National Council on Patient Information and Education (NCPIE)
Medication Use Safety Training (MUST)
Medication Use Safety Training (MUST) for Seniors™ is an online educational campaign and workshop designed to promote safe and appropriate medication use. This interactive program includes a ready-to-use PowerPoint presentation with presenter notes and handouts, tips for taking medications safely, feature articles, videos with experts and much more. Click on this link http://www.mustforseniors.org/ to see more details of MUST.
Issue Brief: Substance Abuse and Mental Health Services Administration (SAMHSA)
The Substance Abuse and Mental Health Services Administration (SAMHSA) and Administration on Aging (AoA) recognize the value of strong partnerships for addressing behavioral health issues among older adults. This Issue Brief is part of a larger collaboration between SAMHSA and AoA to support the planning and coordination of aging and behavioral health services for older adults in states and communities. Click Here to read the entire issue brief.
American Society on Aging (ASA) & American Society of Consultant Pharmacists (ASCP) Foundation
Adult Meducation "Improving Medication Adherence in Older Adults"
The American Society on Aging (ASA) and the American Society of Consultant Pharmacists (ASCP) Foundation have collaborated on the development of an medication adherence program called Adult Meducation: Improving Medication Adherence in Older Adults, a web-based program to educate ASA and ASCP members on important aspects of medication adherence in older adults. Please click the following link http://www.adultmeducation.com/index.html to view the website.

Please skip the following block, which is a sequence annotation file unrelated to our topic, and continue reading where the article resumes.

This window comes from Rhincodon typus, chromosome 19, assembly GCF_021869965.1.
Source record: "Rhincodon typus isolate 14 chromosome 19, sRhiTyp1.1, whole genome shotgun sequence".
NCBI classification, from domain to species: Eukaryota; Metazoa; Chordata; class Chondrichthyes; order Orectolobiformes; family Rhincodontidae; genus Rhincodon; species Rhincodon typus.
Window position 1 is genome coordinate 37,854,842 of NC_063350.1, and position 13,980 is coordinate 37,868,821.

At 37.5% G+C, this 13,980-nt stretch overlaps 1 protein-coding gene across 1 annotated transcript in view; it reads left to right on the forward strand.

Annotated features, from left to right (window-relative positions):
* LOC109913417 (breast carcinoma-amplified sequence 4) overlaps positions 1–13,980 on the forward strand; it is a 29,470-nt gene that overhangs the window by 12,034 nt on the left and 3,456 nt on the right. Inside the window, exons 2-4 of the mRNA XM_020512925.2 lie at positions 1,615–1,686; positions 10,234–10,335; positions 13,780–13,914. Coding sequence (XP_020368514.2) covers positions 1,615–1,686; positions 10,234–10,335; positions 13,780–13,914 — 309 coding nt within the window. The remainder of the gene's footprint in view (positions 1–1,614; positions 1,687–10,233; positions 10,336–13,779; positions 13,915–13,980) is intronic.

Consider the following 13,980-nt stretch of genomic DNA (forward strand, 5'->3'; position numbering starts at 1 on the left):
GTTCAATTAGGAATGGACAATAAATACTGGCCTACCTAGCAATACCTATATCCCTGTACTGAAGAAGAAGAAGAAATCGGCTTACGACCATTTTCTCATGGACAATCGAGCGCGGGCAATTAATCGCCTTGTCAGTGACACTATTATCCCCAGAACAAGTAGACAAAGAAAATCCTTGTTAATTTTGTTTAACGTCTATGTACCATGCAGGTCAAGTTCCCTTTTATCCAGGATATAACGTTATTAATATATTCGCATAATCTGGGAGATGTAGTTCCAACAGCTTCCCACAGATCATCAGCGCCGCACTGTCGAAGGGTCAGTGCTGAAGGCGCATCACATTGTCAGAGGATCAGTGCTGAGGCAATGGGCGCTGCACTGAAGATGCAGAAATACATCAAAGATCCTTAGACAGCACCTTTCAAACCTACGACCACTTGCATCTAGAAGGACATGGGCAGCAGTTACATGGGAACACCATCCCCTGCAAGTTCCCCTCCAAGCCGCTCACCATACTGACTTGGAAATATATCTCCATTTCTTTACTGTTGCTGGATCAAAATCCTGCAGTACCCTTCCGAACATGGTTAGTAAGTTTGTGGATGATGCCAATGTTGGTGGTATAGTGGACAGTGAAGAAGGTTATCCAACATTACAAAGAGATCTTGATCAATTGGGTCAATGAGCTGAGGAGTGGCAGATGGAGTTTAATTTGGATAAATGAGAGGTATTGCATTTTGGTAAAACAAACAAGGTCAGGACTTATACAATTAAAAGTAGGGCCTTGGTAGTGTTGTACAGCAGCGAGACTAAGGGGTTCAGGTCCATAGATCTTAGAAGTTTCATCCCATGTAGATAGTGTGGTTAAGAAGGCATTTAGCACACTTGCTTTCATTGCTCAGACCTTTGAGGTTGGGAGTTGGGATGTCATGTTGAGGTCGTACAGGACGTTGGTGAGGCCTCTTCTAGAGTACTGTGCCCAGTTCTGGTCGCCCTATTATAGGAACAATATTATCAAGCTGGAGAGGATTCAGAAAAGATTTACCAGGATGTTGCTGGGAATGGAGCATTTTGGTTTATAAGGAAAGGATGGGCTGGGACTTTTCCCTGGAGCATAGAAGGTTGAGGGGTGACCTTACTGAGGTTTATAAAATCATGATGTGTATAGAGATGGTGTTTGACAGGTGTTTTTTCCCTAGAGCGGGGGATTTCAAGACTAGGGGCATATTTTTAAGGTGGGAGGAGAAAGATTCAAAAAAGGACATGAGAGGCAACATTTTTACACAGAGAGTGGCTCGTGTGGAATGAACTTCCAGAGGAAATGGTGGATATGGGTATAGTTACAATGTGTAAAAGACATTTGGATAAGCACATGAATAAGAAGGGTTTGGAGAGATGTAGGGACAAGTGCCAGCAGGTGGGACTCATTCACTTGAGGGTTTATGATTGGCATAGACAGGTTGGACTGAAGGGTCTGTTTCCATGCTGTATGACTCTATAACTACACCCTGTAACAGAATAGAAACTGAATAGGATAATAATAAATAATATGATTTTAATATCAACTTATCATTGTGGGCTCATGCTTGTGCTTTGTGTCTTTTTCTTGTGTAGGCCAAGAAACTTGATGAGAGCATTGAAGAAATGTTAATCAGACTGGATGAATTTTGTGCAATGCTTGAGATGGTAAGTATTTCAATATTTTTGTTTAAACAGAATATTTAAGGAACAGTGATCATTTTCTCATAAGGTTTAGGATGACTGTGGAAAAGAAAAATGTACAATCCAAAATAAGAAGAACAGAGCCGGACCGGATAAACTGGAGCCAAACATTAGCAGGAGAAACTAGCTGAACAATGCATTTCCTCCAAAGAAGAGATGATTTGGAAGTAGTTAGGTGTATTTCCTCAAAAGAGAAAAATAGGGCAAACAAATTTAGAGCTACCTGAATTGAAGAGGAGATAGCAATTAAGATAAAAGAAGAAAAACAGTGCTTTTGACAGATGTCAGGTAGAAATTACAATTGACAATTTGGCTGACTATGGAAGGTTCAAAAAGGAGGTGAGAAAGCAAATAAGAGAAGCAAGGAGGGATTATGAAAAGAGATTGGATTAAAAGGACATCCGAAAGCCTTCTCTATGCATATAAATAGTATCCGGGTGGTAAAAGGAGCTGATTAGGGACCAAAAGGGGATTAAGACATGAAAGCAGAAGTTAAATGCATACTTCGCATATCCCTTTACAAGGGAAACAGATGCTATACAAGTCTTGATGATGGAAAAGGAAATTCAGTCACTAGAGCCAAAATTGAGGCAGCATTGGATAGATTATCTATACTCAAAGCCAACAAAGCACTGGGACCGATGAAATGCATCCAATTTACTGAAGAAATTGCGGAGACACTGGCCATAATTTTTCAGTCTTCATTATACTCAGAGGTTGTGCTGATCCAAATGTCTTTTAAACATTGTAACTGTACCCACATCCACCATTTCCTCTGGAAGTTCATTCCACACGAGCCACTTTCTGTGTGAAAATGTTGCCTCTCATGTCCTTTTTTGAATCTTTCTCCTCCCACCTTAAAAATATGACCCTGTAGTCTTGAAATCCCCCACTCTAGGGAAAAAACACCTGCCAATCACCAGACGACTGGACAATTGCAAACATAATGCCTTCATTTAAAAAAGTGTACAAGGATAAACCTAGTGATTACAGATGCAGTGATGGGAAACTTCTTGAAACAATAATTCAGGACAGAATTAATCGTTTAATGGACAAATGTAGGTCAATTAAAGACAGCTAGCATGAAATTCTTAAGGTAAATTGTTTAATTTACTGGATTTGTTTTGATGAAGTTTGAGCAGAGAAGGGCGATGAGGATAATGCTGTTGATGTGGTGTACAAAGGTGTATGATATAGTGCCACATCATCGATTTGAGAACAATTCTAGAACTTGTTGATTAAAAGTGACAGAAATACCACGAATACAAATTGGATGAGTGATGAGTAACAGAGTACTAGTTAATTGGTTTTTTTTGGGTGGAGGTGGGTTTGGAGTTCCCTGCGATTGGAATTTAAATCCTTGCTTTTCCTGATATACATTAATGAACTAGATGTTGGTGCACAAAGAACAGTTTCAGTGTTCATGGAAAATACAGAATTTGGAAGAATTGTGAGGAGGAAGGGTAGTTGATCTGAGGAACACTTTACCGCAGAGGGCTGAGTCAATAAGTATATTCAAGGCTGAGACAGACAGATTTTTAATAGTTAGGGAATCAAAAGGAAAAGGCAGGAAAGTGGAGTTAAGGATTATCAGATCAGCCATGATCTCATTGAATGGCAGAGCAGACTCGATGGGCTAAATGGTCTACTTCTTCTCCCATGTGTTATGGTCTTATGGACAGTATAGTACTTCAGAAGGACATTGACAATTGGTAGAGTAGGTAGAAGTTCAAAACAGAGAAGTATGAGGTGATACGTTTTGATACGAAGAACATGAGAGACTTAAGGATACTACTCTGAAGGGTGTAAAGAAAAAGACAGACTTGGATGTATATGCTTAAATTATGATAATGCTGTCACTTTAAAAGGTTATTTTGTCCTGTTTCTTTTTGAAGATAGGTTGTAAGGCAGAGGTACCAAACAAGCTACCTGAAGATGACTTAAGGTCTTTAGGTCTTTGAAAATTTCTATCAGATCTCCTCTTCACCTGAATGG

Center for Applied Research Solutions (CARS)
The Elderly and Prescription Drug Misuse and Abuse, By Belinda Basca
Prescription drug use is on the rise in the United States. With that comes a rise in abuse and misuse, especially among the elderly as they are more likely to be taking prescription medications. Individuals 65 years and older account for one-third of all medications prescribed, which is disproportionate to the percentage of the population that they represent, approximately 13% of the population in the United States. To read the entire article Click Here.
National Committee for Quality Assurance NCQA
Drugs to be Avoided by the Elderly
The National Committee for Quality Assurance is a private, 501(c)(3) not-for-profit organization dedicated to improving health care quality. Since its founding in 1990, NCQA has been a central figure in driving improvement throughout the health care system, helping to elevate the issue of health care quality nationally. For information on drugs to be avoided by the elderly please click here http://www.ncqa.org/Portals/0/Newsroom/2007/Drugs_Avoided_Elderly.pdf. To visit NCQA’s website please click here: http://www.ncqa.org/AboutNCQA.aspx.